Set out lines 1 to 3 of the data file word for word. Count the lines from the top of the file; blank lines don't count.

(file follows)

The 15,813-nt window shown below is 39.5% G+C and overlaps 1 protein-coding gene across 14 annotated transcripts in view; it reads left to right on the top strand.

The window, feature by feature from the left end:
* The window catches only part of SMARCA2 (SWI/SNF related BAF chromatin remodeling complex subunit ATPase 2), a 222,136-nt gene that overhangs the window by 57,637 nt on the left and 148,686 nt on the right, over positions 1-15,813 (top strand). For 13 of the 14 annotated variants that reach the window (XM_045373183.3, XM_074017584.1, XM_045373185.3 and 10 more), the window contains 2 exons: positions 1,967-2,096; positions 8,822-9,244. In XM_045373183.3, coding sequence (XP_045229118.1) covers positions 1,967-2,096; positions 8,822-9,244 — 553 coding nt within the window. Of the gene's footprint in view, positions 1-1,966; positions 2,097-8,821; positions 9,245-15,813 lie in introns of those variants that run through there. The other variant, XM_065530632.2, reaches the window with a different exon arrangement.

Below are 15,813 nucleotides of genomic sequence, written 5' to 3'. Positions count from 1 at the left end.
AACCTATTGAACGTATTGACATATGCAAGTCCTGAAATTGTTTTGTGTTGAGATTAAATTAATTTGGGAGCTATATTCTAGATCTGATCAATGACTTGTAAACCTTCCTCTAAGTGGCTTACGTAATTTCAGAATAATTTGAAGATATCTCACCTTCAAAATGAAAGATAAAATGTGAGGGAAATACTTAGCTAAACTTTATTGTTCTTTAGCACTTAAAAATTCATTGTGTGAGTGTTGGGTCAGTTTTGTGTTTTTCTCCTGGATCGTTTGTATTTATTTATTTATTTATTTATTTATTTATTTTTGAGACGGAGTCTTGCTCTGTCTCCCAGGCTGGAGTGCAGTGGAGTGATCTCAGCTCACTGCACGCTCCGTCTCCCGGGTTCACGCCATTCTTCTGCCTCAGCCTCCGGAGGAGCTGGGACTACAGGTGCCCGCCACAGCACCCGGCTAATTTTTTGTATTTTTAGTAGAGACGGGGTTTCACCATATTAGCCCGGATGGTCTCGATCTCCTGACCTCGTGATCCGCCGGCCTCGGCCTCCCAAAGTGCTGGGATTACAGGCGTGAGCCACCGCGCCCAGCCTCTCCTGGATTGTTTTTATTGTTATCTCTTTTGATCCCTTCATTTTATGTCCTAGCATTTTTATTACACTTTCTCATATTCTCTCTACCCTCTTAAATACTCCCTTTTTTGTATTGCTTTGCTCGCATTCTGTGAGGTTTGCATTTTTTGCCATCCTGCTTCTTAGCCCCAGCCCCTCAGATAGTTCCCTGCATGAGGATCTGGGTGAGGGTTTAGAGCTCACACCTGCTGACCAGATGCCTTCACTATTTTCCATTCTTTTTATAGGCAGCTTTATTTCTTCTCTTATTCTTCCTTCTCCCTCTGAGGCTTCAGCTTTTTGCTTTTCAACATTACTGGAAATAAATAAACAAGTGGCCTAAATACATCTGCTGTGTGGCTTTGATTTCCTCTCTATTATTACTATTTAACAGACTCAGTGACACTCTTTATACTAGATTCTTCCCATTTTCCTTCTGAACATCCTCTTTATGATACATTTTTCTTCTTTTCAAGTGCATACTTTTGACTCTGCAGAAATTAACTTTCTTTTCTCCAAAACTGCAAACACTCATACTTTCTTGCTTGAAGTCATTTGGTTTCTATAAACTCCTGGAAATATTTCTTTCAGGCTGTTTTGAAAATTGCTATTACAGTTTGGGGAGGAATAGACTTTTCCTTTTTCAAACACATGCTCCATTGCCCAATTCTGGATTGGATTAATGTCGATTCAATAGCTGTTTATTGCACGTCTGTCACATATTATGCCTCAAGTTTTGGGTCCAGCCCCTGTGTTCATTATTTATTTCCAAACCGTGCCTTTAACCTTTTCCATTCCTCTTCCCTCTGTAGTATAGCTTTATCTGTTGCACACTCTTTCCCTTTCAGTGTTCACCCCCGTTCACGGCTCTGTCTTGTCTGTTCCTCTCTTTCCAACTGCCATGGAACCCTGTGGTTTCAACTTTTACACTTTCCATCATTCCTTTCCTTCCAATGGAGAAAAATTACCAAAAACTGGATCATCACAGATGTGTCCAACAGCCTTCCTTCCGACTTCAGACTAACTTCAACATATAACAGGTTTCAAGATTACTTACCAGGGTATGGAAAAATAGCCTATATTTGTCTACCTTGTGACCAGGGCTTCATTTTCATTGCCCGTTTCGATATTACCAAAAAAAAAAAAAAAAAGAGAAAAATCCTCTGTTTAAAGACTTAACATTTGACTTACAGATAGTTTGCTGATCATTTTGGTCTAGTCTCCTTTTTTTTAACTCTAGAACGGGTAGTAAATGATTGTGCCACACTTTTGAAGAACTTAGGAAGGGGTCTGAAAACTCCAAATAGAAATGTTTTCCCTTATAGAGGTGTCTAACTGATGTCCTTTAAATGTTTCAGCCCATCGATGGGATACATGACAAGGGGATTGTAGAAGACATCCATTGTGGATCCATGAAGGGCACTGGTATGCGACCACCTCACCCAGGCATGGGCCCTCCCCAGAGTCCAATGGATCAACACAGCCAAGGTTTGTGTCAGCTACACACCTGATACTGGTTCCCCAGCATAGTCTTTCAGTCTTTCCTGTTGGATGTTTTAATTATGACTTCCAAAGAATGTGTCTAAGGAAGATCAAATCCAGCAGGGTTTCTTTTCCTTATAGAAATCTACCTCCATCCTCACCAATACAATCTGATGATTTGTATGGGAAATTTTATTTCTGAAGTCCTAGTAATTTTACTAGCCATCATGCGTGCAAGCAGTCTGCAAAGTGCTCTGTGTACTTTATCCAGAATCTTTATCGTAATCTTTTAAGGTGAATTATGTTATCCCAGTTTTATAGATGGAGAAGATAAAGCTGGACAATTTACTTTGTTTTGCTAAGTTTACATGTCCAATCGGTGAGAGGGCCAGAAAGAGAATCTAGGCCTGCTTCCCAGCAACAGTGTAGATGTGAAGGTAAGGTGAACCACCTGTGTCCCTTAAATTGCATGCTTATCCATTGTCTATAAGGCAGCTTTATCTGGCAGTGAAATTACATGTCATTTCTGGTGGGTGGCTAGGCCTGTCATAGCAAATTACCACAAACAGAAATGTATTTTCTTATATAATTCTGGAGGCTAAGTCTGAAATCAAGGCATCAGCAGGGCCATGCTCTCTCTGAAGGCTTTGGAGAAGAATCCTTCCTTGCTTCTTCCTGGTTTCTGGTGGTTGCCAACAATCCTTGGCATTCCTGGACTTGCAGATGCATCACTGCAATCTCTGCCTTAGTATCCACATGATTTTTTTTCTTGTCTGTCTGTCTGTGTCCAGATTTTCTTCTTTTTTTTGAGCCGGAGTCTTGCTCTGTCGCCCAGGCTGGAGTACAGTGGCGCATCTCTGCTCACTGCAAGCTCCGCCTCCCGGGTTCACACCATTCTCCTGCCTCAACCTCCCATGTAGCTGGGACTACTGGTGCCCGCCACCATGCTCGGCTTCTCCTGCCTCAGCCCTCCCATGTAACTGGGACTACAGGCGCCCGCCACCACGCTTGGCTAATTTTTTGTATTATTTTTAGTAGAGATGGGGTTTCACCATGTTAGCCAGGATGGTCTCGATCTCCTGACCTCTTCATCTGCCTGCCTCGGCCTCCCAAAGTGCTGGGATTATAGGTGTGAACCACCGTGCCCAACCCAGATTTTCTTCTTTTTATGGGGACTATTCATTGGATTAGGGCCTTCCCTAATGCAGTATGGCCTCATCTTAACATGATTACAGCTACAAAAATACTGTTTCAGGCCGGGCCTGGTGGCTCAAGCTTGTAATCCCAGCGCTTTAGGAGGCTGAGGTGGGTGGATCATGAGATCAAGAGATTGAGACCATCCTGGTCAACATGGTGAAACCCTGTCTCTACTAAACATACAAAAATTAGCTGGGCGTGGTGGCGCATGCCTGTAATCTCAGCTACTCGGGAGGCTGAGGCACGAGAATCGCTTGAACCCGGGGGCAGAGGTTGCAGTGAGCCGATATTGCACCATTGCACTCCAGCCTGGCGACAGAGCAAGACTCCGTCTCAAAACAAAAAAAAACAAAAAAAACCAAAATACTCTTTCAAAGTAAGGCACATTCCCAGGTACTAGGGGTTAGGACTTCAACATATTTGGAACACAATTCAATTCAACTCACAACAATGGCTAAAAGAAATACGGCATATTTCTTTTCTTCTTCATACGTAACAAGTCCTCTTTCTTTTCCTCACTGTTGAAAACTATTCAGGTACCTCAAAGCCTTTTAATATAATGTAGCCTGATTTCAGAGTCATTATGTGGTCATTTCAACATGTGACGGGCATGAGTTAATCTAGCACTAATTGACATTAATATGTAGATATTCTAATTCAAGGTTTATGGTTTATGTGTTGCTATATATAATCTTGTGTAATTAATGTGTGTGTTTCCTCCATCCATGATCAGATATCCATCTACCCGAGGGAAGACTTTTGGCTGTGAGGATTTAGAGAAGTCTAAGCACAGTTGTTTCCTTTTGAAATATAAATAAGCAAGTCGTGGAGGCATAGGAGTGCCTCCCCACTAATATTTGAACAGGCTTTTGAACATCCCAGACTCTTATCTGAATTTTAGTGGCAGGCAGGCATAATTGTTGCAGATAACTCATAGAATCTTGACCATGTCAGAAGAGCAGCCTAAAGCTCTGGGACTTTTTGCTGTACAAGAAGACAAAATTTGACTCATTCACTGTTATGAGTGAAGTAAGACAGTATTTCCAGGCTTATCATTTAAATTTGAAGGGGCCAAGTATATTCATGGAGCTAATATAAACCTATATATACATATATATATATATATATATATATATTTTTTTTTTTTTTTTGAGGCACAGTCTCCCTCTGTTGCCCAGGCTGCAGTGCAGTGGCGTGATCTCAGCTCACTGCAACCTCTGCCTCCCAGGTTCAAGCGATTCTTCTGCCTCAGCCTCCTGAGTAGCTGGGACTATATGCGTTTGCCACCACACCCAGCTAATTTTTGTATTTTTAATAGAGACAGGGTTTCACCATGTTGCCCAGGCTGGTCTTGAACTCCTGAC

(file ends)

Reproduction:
The 15,813-nt window shown below is 39.5% G+C and overlaps 1 protein-coding gene across 14 annotated transcripts in view; it reads left to right on the top strand.

The window, feature by feature from the left end:
* The window catches only part of SMARCA2 (SWI/SNF related BAF chromatin remodeling complex subunit ATPase 2), a 222,136-nt gene that overhangs the window by 57,637 nt on the left and 148,686 nt on the right, over positions 1-15,813 (top strand). For 13 of the 14 annotated variants that reach the window (XM_045373183.3, XM_074017584.1, XM_045373185.3 and 10 more), the window contains 2 exons: positions 1,967-2,096; positions 8,822-9,244. In XM_045373183.3, coding sequence (XP_045229118.1) covers positions 1,967-2,096; positions 8,822-9,244 — 553 coding nt within the window. Of the gene's footprint in view, positions 1-1,966; positions 2,097-8,821; positions 9,245-15,813 lie in introns of those variants that run through there. The other variant, XM_065530632.2, reaches the window with a different exon arrangement.